The best luxury cars were once synonymous with large limousine saloons. But that hasn’t been the case for quite a long time.
A lot of those traditional saloons – the Mercedes S-Class, BMW 7 Series and Audi A8 – still feature on this list, but they have been joined by a number of SUVs.
Many are now available with plug-in hybrid powertrains, as well as the usual large-capacity diesels and V8s. There are even some electric cars here. Regardless of bodystyle and method of propulsion, they need to offer outstanding comfort in the front and back seats, isolating ride and noise refinement, and a sumptuous interior. For many owners, these cars will also be status symbols above all.
Today's car makers are technology companies as much as automobile manufacturers, so these flagship cars need to impress with the technology on offer too, without any of it feeling an after-thought or gimmick.
This list takes in cars that are incredibly comfortable, great to drive and great to be driven in – and the ones at the top of our rankings are capable of more besides. Our super-luxury cars top 10, meanwhile, is where you will find the even pricier Rolls-Royce, Bentley and Mercedes-Maybach models.
The best luxury cars on sale
1. BMW i7 and BMW 7 Series
Pros: Interior melds cutting-edge tech and traditional craftsmanship
Cons: Exterior design is best described as challenging
If you need proof of how serious BMW is about staking its claim on luxury car glory, then consider the fact the i7 (and its ICE-powered 7 Series sibling) will only be available in leg-stretching long-wheelbase guise. While the previous six generations of the brand's flagship saloons have placed as much emphasis on driver delight and pampering passengers, this all-new model is all about five-star cosseting and cutting-edge tech.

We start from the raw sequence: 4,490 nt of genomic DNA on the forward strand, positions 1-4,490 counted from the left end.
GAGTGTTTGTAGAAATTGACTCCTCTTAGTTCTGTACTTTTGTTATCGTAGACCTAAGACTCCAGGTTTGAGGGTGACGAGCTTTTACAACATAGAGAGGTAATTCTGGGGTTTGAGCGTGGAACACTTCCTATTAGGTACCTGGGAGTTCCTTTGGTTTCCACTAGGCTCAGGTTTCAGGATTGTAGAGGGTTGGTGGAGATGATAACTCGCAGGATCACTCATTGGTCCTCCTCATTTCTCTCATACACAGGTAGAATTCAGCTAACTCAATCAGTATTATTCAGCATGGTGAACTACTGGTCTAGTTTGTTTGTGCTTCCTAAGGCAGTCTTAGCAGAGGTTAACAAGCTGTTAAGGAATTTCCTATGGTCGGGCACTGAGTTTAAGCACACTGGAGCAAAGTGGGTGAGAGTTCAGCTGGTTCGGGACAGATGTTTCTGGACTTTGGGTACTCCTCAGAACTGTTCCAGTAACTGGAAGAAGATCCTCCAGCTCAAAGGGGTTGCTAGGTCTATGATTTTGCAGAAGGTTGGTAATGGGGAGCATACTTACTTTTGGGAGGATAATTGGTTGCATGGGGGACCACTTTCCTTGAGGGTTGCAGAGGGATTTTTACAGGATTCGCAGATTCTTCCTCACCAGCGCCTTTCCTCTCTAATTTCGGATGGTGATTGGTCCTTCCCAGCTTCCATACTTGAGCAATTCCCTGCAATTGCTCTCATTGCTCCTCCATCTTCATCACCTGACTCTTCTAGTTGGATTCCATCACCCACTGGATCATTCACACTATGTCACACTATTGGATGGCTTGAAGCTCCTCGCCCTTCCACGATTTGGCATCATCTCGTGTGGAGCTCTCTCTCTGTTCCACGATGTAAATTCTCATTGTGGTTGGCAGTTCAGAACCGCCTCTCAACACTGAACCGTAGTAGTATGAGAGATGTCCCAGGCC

It's the all-electric i7 that arrives first, but regardless of motive power, you're unlikely to lose the big BMW in a crowd. Not only is it a vast machine, but the slab-sided styling and gargantuan front grille also mean that the 7 Series is a 'challenging' aesthetic proposition.
Not so the interior, which melds all the latest technology with traditional craftsmanship and a rich array of natural materials, including the surprisingly indulgent cashmere wool trim you can choose for the seats. As you'd expect, there's acres of space to lounge around in, while additions such as the 31.3in BMW Theatre Screen for rear-seat passengers takes in-car entertainment to the next level. There's also the usual widescreen display ahead of the driver, but the retention of an iDrive rotary controller means you're not subjugated to the total tyranny of a touchscreen interface.
Using a twin-motor set-up and a 102kWh battery, the i7 is good for 536bhp, a claimed range of 367 miles and 0-62mph in 4.7sec. Less impressive is a kerb weight just shy of 2800kg. However, while performance is strong and the 7 Series handles with the polish and precision you expect (there's four-wheel steering for improved agility), it's the new-found sense of comfort that really sets the i7 apart from its predecessors, the supple and controlled ride easily matching the best efforts of the Range Rover and Mercedes S-Class. Factor in hushed refinement and the latest 7 Series finally delivers the luxury goods its forebears never quite managed to nail.